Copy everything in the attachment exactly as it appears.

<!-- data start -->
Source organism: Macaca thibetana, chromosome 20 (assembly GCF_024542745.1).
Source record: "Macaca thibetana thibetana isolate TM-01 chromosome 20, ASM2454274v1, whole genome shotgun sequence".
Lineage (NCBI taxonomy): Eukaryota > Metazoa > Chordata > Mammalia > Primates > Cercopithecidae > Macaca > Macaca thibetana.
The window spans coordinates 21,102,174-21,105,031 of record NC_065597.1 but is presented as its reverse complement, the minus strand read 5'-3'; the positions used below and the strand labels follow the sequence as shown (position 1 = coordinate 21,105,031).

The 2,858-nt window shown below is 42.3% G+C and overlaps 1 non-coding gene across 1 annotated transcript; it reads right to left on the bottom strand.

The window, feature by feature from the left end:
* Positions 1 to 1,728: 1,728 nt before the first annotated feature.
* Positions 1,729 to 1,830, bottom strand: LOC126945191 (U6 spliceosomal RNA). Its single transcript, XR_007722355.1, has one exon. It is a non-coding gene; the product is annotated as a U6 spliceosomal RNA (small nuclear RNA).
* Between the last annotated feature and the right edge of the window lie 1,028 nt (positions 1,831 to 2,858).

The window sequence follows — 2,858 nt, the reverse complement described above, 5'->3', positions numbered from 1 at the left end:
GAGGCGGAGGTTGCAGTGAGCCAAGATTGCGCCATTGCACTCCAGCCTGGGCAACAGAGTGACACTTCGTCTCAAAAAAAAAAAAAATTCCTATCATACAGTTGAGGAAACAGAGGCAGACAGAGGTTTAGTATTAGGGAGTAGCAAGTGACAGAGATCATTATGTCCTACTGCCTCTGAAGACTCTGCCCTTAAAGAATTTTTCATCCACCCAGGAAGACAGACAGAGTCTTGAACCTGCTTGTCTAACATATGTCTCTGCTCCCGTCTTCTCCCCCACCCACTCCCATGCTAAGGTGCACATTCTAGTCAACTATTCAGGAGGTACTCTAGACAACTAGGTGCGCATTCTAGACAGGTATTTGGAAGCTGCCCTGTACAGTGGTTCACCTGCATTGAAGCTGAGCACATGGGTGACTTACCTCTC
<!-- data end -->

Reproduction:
Source organism: Macaca thibetana, chromosome 20 (assembly GCF_024542745.1).
Source record: "Macaca thibetana thibetana isolate TM-01 chromosome 20, ASM2454274v1, whole genome shotgun sequence".
Lineage (NCBI taxonomy): Eukaryota > Metazoa > Chordata > Mammalia > Primates > Cercopithecidae > Macaca > Macaca thibetana.
The window spans coordinates 21,102,174-21,105,031 of record NC_065597.1 but is presented as its reverse complement, the minus strand read 5'-3'; the positions used below and the strand labels follow the sequence as shown (position 1 = coordinate 21,105,031).

The 2,858-nt window shown below is 42.3% G+C and overlaps 1 non-coding gene across 1 annotated transcript; it reads right to left on the bottom strand.

The window, feature by feature from the left end:
* Positions 1 to 1,728: 1,728 nt before the first annotated feature.
* Positions 1,729 to 1,830, bottom strand: LOC126945191 (U6 spliceosomal RNA). Its single transcript, XR_007722355.1, has one exon. It is a non-coding gene; the product is annotated as a U6 spliceosomal RNA (small nuclear RNA).
* Between the last annotated feature and the right edge of the window lie 1,028 nt (positions 1,831 to 2,858).

The window sequence follows — 2,858 nt, the reverse complement described above, 5'->3', positions numbered from 1 at the left end:
GAGGCGGAGGTTGCAGTGAGCCAAGATTGCGCCATTGCACTCCAGCCTGGGCAACAGAGTGACACTTCGTCTCAAAAAAAAAAAAAATTCCTATCATACAGTTGAGGAAACAGAGGCAGACAGAGGTTTAGTATTAGGGAGTAGCAAGTGACAGAGATCATTATGTCCTACTGCCTCTGAAGACTCTGCCCTTAAAGAATTTTTCATCCACCCAGGAAGACAGACAGAGTCTTGAACCTGCTTGTCTAACATATGTCTCTGCTCCCGTCTTCTCCCCCACCCACTCCCATGCTAAGGTGCACATTCTAGTCAACTATTCAGGAGGTACTCTAGACAACTAGGTGCGCATTCTAGACAGGTATTTGGAAGCTGCCCTGTACAGTGGTTCACCTGCATTGAAGCTGAGCACATGGGTGACTTACCTCTC